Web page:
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So, you want a puppy? Things to think about before you adopt a puppy

 Imli

Everybody loves puppies. Even those who dislike dogs like puppies. If you’ve just decided to get your own furry ball of happiness, welcome to a better, happier life. But think twice and adopt once.

Here are a few things to think of BEFORE you get a puppy:

  • Do I have enough money to spare? Money isn’t everything, but it is the most important question you should be asking yourself. Your set-up costs for bringing a puppy home and the first 3-4 months are going to be more expensive than average maintenance costs later on. You want to make sure that neither you nor your puppy has to survive on ramen noodles during that time. Also, in case of a medical emergency, you want to make sure that your little fur-baby gets the best possible care. On the whole, we spent approximately $600 in the first month for our little pup, Imli, and continue to spend around $250-$300/month 2 months later (she’s 4 months old now), despite using coupons and discounts. That does not include her training classes, but does include her $275 adoption fees.
  • Do I have enough space? Puppies only need a little crate when you’re away, but as they grow up, you want to make sure they have enough space to move around while you’re at work. This question helps you narrow down the dog breed by its size.
  • Do I have enough time and energy?
    • Young puppies need to be fed every few hours and taken out every few hours, this requires flexible working hours.
    • Dogs in general like the same routine every day, so if you work varying shifts, you may want to reconsider your decision.
    • Once they grow up, dogs will want to play, exercise and get attention from you, otherwise they will become moody and destructive. Like you’ve probably read in many guides, a tired dog is a happy dog… can you give them enough time and exercise? This question will help you narrow down the dog breed that suits your lifestyle the best based on activity levels of your future dog, as well as yours. This exercise is best done by everybody, even previous dog owners, as our activity levels change over time and our compatible breed (or even species) does too.
    • Dogs are not for the lazy, or the clean freak. You will have to take them out for a walk in the rain, snow and they will come in dripping wet, and track in lots of dirt with their little paws. And don’t forget, the poop won’t scoop itself!
    • If you are a frequent flier, remember that frequent and/or long separation is hard on your pet. Ensure you have a support system of friends/family who will care for your pet when you’re away so that you keep her kennel stays to a minimum.
  • Do I have enough experience handling dogs? This will help you narrow down your breed by their temperament and also, age. Young pups are more pliable than older dogs, but also need a lot more training to get the basics right.
  • Other factors such as children and other pets in the household are a big factor to consider as well. No matter how good you are with dogs, it might just be a good idea to go with a breed that is known to have a calm, mellow temperament in such cases. It just gives you peace of mind when you are not supervising your kids/pet-kids.

In the end, ask yourself, why do I want a puppy?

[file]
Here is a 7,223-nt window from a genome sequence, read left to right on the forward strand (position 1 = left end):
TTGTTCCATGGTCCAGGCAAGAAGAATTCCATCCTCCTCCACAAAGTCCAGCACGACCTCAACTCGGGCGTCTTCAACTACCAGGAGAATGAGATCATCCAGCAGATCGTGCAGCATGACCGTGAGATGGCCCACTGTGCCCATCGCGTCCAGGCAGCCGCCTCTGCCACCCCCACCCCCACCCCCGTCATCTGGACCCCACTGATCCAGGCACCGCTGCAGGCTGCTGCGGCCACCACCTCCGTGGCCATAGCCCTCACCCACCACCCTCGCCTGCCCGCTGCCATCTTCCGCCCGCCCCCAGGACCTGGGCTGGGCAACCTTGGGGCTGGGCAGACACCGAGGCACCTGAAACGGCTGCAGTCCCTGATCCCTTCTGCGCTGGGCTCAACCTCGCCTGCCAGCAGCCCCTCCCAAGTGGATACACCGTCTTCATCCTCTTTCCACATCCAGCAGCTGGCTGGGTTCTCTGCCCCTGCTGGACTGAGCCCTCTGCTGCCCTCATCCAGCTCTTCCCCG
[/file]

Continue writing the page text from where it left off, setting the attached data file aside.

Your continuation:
• If you want the playmate you cuddled with after returning from school and in between your play times, remember that being a pet-playmate and pet-parent is very different.
  • If you think this is going to be a good training for having children, think again… a puppy is not a training class.
  • If you want your kids to have a playmate, remember that your puppy will be your pet-child first and then their playmate; you will now have to take care of one more child.

A puppy is a highly intelligent living being that will need love, care and engaging attention for the next 10-15 years of your life. It will be a lot of work, especially until they are 6 months old, and then some.

Things will go wrong. Your expensive shoes and furniture will get chewed on. Your puppy will choose your expensive Persian carpet to have an accident on. Even older dogs will go back and forth with their good habits. Make sure that you are emotionally mature to handle a puppy’s mistakes and tantrums, whether intentional or otherwise. There are no shortcuts to achieving a well-behaved puppy, but it can be achieved with patience and consistent training.

Finally, double check all your thought process before you bring the little ball of cuteness into your life.

And please, adopt.

About me: I’m just another animal lover, who thinks my pets make me a better human being. I have fostered many stray dogs and kittens, but this is my first time as an official pet-mom to a lab/shep pup. I’m still easing into my new role, but there are things that I’m absolutely sure of, like this post. This list of things to consider before adopting may not be exhaustive, but it helped me decide, and I hope it helps you too. Please think clearly before making this commitment, so you give your pet its forever home.

Next up: To buy or to adopt?

How do I pick a puppy from a litter?

Stay tuned!

Fear of Aging: Not a Brave Old World

A strange thing happened after I turned 30. I became painfully aware of the transient nature of life. Sure, I was at ease with the idea of dying one day, but I finally connected the dots that the way to death was mostly through wrinkly, clumsy and dependent old age. Yep, I’m super smart. The fear that one day, I probably wouldn’t be able to pour milk into my own cereal bowl—let alone being able to buy it from the grocery store or digest it—started passively annoying me, much like a fingerprint on eyeglasses. Ignoring it was like telling myself not to think of the color red, so I decided to confront it head-on.